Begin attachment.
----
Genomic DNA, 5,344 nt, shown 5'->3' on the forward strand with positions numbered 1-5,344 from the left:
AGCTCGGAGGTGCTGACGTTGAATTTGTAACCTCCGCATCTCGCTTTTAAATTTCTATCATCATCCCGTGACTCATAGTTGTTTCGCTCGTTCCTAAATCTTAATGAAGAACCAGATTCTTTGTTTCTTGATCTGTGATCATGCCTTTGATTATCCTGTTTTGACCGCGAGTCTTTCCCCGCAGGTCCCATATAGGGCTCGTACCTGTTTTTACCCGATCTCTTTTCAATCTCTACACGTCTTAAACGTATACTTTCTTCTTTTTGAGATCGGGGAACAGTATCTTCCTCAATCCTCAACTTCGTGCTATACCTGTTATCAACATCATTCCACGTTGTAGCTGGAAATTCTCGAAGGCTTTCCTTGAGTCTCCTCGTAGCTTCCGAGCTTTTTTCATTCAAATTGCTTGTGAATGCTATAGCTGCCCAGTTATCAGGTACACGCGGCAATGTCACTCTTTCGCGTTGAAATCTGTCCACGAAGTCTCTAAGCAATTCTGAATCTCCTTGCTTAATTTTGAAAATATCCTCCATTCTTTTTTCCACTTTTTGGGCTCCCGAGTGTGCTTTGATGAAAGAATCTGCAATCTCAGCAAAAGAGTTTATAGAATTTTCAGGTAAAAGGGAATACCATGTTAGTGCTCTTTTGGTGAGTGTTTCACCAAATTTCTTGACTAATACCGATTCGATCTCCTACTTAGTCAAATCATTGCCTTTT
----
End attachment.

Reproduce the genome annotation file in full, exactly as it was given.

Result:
Genomic DNA, 5,344 nt, shown 5'->3' on the forward strand with positions numbered 1-5,344 from the left:
AGCTCGGAGGTGCTGACGTTGAATTTGTAACCTCCGCATCTCGCTTTTAAATTTCTATCATCATCCCGTGACTCATAGTTGTTTCGCTCGTTCCTAAATCTTAATGAAGAACCAGATTCTTTGTTTCTTGATCTGTGATCATGCCTTTGATTATCCTGTTTTGACCGCGAGTCTTTCCCCGCAGGTCCCATATAGGGCTCGTACCTGTTTTTACCCGATCTCTTTTCAATCTCTACACGTCTTAAACGTATACTTTCTTCTTTTTGAGATCGGGGAACAGTATCTTCCTCAATCCTCAACTTCGTGCTATACCTGTTATCAACATCATTCCACGTTGTAGCTGGAAATTCTCGAAGGCTTTCCTTGAGTCTCCTCGTAGCTTCCGAGCTTTTTTCATTCAAATTGCTTGTGAATGCTATAGCTGCCCAGTTATCAGGTACACGCGGCAATGTCACTCTTTCGCGTTGAAATCTGTCCACGAAGTCTCTAAGCAATTCTGAATCTCCTTGCTTAATTTTGAAAATATCCTCCATTCTTTTTTCCACTTTTTGGGCTCCCGAGTGTGCTTTGATGAAAGAATCTGCAATCTCAGCAAAAGAGTTTATAGAATTTTCAGGTAAAAGGGAATACCATGTTAGTGCTCTTTTGGTGAGTGTTTCACCAAATTTCTTGACTAATACCGATTCGATCTCCTACTTAGTCAAATCATTGCCTTTT